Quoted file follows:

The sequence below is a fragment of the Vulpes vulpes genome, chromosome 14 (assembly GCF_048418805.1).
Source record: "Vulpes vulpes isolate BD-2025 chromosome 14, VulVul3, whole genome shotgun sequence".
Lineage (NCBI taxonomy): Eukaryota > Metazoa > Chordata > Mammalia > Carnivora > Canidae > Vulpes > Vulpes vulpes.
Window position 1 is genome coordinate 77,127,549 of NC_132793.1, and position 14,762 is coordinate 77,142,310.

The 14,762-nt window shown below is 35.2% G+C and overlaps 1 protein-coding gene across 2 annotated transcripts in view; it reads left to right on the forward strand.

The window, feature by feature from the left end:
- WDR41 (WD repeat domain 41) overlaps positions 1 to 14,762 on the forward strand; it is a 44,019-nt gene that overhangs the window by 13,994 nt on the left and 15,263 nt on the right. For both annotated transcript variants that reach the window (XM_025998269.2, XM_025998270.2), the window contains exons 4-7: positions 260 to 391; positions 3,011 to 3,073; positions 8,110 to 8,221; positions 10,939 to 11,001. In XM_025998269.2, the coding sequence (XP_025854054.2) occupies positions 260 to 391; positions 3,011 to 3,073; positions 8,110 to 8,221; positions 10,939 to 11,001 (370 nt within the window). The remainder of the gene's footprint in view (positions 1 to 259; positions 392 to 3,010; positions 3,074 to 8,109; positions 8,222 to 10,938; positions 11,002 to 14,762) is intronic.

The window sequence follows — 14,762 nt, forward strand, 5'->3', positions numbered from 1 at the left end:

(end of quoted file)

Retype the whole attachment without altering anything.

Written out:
The sequence below is a fragment of the Vulpes vulpes genome, chromosome 14 (assembly GCF_048418805.1).
Source record: "Vulpes vulpes isolate BD-2025 chromosome 14, VulVul3, whole genome shotgun sequence".
Lineage (NCBI taxonomy): Eukaryota > Metazoa > Chordata > Mammalia > Carnivora > Canidae > Vulpes > Vulpes vulpes.
Window position 1 is genome coordinate 77,127,549 of NC_132793.1, and position 14,762 is coordinate 77,142,310.

The 14,762-nt window shown below is 35.2% G+C and overlaps 1 protein-coding gene across 2 annotated transcripts in view; it reads left to right on the forward strand.

The window, feature by feature from the left end:
- WDR41 (WD repeat domain 41) overlaps positions 1 to 14,762 on the forward strand; it is a 44,019-nt gene that overhangs the window by 13,994 nt on the left and 15,263 nt on the right. For both annotated transcript variants that reach the window (XM_025998269.2, XM_025998270.2), the window contains exons 4-7: positions 260 to 391; positions 3,011 to 3,073; positions 8,110 to 8,221; positions 10,939 to 11,001. In XM_025998269.2, the coding sequence (XP_025854054.2) occupies positions 260 to 391; positions 3,011 to 3,073; positions 8,110 to 8,221; positions 10,939 to 11,001 (370 nt within the window). The remainder of the gene's footprint in view (positions 1 to 259; positions 392 to 3,010; positions 3,074 to 8,109; positions 8,222 to 10,938; positions 11,002 to 14,762) is intronic.

The window sequence follows — 14,762 nt, forward strand, 5'->3', positions numbered from 1 at the left end: